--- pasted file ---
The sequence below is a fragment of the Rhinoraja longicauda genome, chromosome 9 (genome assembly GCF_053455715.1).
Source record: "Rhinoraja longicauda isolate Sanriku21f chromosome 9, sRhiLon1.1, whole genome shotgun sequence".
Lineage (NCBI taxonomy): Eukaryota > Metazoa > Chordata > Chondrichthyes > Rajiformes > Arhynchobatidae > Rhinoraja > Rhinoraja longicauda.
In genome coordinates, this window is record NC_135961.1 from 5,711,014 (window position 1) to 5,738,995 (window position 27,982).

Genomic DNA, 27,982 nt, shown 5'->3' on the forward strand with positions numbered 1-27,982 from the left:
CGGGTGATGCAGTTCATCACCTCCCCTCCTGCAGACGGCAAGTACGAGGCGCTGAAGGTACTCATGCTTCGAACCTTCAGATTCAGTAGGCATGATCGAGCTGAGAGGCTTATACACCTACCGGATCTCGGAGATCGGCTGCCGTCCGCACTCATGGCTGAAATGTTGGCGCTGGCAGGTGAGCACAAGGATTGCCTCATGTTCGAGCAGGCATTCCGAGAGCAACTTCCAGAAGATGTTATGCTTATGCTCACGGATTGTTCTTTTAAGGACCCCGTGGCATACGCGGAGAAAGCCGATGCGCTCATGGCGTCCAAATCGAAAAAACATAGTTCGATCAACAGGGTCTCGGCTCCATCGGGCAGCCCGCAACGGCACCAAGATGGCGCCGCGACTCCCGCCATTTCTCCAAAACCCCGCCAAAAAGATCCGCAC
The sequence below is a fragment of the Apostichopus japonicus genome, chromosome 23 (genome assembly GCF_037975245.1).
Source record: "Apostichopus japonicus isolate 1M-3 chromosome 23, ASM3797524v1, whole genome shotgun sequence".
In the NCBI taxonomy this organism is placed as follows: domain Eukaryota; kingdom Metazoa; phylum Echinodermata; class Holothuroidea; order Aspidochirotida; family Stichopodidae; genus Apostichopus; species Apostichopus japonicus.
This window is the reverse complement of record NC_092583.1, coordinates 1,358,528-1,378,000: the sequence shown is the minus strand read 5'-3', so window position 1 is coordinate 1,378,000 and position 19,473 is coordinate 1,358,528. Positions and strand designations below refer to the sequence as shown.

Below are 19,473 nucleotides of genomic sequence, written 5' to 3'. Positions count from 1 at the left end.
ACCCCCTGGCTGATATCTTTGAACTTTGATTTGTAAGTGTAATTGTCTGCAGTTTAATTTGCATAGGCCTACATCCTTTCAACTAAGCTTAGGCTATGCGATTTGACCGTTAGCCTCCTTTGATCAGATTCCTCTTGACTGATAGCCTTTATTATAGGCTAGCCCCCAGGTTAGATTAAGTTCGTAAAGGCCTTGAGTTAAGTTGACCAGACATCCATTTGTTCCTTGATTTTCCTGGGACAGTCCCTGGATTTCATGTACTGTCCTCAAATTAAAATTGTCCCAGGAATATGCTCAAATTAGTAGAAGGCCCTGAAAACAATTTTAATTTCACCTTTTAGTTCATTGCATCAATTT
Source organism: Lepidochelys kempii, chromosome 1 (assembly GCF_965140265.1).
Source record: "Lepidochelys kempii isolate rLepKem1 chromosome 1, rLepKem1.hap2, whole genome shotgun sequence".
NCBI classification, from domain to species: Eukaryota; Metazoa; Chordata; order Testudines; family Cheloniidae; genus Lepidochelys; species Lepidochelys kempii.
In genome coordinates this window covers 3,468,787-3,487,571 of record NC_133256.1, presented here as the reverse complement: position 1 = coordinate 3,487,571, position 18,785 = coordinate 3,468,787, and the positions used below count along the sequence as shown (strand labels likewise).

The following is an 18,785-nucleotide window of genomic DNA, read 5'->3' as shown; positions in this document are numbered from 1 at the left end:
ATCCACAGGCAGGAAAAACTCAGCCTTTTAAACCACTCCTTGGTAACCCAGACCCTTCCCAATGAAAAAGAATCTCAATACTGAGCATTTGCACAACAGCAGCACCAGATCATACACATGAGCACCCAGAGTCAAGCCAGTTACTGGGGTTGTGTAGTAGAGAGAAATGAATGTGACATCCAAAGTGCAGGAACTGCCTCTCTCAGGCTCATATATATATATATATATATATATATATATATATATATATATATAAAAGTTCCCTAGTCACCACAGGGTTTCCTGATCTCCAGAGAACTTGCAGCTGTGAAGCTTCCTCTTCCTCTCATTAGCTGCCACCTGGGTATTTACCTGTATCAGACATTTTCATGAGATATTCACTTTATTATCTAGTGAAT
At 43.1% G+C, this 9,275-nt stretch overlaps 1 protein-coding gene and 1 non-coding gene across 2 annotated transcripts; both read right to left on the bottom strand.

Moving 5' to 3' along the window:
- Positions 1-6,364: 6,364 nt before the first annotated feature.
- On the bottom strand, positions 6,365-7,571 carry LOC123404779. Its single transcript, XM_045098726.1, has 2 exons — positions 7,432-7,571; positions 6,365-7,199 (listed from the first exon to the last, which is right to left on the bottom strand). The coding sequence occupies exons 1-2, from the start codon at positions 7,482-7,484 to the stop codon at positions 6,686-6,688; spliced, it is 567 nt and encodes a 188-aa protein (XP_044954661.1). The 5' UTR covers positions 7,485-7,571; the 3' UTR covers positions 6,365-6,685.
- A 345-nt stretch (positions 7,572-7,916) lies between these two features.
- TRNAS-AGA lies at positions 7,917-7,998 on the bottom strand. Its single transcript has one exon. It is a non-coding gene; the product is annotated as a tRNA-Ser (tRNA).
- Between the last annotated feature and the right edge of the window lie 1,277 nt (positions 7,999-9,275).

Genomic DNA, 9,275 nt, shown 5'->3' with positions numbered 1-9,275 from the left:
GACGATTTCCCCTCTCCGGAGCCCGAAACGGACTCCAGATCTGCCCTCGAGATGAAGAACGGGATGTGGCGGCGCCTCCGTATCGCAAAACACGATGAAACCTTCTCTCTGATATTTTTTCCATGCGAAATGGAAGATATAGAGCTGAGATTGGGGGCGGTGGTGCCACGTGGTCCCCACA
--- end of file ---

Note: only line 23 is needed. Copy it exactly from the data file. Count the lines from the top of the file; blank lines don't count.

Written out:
- A 345-nt stretch (positions 7,572-7,916) lies between these two features.